“O lustie luifsome lamp of licht,

Your bonynes, your bewtie bricht,
Your staitly stature trym and ticht,

With gesture graue and gude :
Your countenance, your cullour cleir,
Your lauching lips, your smyling cheir,
Your properties dois all appear,

My senses to illude."

Until William Alexander appeared in 1603 with his tragedy of “Darius,” Scotland possessed no literature that could be called dramatic; and it may be doubted if even Alexander's “ Historical Dialogues" can be properly called dramas. We may safely conclude that King James would have no Scottish company of players, because Scotland had no dramas to play.

“ Lawrence Fletcher, comedian to his Majesty," was undoubtedly an Englishman;

* Archibald Sym, trumpeter, was a person of dignified occupation. He was no doubt the statetrumpeter, whose business it was to assist in proclaiming the royal commands to the people. In Scottish annals we find constant notices of certain acts of authority notified at Edinburgh" by open proclamation and sound of trumpet at the Cross."

and “the King's servants presently in this borough who play comedies and stageplays” were as certainly English players. There are not many facts known by which we can trace the history of Lawrence Fletcher. He is not mentioned amongst " the names of the principal actors in all these plays,” which list is given in the first folio edition of Shakspere ; but he undoubtedly belonged to Shakspere's company. Augustine Phillips, who, by his will, in 1605, bequeathed a thirty-shilling piece of gold to his “fellow” William Shakspere, also bequeathed twenty shillings to his "fellow” Lawrence Fletcher. But there is more direct evidence than this of the connection of Fletcher with Shakspere's company. The patent of James I., dated at Westminster on the nineteenth of May, 1603, in favour of the players acting at the Globe, is headed “Pro Laurentio Fletcher et Willielmo Shakespeare & aliis;" and it licenses and authorises the performances of “ Laurence Fletcher, William Shakespeare, Richard Burbage, Augustine Phillippes, John Hemings, Henrie Condel, William Sly, Robert Armin, Richard Cowly, and the rest of their associates.” The connection in 1603 of Fletcher and Shakspere cannot be more distinctly established than by this document. Chalmers says that Fletcher “was placed before Shakspeare and Richard Burbage in King James's licence as much perhaps by accident as by design.”* The Aberdeen Register is evidence against this opinion. Lawrence Fletcher, comedian to his Majesty, is admitted to honours which are not bestowed upon the other King's servants who had acted plays in the borough of Aberdeen in 1601. Lawrence Fletcher is first named in the letters patent of 1603. It is evident, we think, that he was admitted a burgess of Aberdeen as the head of the company, and that he was placed first in the royal licence for the same reason. But there is a circumstance, we apprehend, set forth in the Aberdeen Registers which is not only important with reference to the question of Shakspere having visited Scot| land, but which explains a remarkable event in the history of the stage. The company rewarded by the Corporation of Aberdeen on the 9th of October, 1601, were not only recommended by his Majesty's special letter, but they were the King's servants. Lawrence Fletcher, according to the second entry, was comedian to his Majesty. This English company, then, had received an honour from the Scottish King, which had not been bestowed upon them by the English Queen. They were popularly termed the Queen's players about 1590; but, subsequently, we find them invariably mentioned in the official entries as the Lord Chamberlain's servants. As the servants of the first officer of the Court, they had probably higher privileges than the servants of other noblemen ; but they were not formally recognised as the Queen's servants during the remainder of Elizabeth's reign. In Gilbert Dugdale's “The Time Triumphant ; declaring in briefe the arival of our Soveraigne Leidge Lord King James into England,” printed in 1604, the author, after noticing that the King “dealt honours as freely to our nations as their hearts could wish," adds, “not only to the indifferent of worth and the worthy of honour did he freely deal about these causes ; but to the mean gave grace: as taking to him the late Lord Chamberlain's servants, now the King's actors ; the Queen taking to her the Earl of Worcester's servants, that are now her actors ; the Prince their son, Henry Prince of Wales, full of hope, took to him the Earl of Nottingham his servants, who are now his actors ; so that of Lords' servants they are now the servants of the King, the Queen, and Prince.” Mr. Collier, in noticing the licence “Pro Laurentio Fletcher et Willielmo Shakespeare et aliis,” says that the Lord Chamberlain's company “by virtue of this instrument, in which they are termed our servants, became the King's players, and were so afterwards constantly distinguished.”+ But the instrument did not create Lawrence Fletcher, William Shakspere, and others,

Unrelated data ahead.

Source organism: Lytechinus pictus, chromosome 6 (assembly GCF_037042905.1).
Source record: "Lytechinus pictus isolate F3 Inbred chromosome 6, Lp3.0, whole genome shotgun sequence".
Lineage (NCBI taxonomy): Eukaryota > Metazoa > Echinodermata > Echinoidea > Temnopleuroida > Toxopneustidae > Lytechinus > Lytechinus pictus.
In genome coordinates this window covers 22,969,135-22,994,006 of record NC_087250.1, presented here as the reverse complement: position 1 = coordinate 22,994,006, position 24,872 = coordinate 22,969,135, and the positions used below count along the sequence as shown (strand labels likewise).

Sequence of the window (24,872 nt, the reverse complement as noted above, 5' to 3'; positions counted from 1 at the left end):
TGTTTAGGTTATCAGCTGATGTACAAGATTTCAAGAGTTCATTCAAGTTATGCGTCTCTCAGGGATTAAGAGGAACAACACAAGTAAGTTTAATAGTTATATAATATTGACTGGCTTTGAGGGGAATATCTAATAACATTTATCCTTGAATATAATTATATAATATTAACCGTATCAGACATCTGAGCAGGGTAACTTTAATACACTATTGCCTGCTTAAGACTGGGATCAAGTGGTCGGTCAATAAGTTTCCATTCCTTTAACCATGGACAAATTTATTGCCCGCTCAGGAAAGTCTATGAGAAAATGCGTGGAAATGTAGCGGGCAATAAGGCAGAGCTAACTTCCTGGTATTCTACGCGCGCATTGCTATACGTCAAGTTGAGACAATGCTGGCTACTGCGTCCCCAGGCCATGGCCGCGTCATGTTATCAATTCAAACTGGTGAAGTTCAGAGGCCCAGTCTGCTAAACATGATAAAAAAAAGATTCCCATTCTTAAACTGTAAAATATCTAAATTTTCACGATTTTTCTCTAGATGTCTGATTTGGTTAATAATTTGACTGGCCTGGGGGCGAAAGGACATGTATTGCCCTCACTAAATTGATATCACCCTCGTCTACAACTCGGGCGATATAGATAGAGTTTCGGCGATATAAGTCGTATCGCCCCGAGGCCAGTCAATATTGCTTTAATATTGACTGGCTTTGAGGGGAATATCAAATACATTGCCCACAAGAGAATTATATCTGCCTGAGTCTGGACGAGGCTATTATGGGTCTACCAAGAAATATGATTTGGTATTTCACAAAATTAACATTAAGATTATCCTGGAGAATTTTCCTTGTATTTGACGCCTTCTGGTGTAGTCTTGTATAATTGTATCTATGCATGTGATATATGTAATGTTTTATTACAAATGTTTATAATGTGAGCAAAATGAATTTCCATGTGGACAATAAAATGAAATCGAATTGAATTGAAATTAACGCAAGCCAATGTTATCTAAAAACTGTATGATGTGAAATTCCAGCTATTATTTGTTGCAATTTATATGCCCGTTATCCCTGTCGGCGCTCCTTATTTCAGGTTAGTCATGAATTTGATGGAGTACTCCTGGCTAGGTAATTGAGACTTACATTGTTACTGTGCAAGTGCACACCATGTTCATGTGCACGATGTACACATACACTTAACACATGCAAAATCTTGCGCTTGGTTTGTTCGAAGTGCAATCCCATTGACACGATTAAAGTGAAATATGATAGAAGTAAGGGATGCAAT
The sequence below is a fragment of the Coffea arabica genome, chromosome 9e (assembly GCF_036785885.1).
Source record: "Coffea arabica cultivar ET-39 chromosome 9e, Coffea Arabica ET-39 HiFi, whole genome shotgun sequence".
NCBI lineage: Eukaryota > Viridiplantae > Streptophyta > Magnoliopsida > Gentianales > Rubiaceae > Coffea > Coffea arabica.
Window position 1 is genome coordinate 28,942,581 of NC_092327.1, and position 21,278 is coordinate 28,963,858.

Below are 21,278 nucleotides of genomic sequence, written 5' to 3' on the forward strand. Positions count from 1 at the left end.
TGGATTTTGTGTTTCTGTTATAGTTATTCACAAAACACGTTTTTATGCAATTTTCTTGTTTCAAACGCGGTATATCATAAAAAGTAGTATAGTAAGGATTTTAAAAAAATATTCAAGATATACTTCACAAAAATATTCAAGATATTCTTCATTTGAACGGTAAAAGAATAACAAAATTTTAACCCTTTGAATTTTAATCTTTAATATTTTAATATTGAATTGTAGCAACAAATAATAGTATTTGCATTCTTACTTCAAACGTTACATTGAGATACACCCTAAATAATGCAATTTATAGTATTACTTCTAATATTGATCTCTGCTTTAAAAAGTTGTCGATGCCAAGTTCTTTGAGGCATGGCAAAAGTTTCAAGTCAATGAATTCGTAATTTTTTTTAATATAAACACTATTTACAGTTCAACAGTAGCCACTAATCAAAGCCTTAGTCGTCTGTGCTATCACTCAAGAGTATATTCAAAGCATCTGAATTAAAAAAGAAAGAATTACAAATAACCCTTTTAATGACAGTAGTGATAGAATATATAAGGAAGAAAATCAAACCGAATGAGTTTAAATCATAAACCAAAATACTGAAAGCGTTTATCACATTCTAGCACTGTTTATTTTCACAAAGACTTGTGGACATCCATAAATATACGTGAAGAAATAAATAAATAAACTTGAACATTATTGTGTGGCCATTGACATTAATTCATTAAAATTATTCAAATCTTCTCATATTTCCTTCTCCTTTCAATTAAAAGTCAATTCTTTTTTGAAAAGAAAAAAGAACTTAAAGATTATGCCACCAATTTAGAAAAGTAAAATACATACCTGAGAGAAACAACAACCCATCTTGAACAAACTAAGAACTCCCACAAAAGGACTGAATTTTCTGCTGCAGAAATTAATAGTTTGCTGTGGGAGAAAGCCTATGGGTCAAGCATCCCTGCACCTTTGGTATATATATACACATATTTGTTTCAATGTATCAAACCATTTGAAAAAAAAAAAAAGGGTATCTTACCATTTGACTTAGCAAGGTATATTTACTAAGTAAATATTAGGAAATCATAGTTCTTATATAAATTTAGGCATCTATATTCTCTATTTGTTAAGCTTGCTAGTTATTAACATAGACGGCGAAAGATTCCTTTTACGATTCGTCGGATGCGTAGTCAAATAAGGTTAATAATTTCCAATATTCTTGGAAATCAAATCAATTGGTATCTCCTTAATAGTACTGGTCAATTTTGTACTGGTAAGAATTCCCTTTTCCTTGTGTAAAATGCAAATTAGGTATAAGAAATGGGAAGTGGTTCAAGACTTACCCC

* “ A pology,” page 422.

† “ Annals of the Stage,” vol. i., p. 348.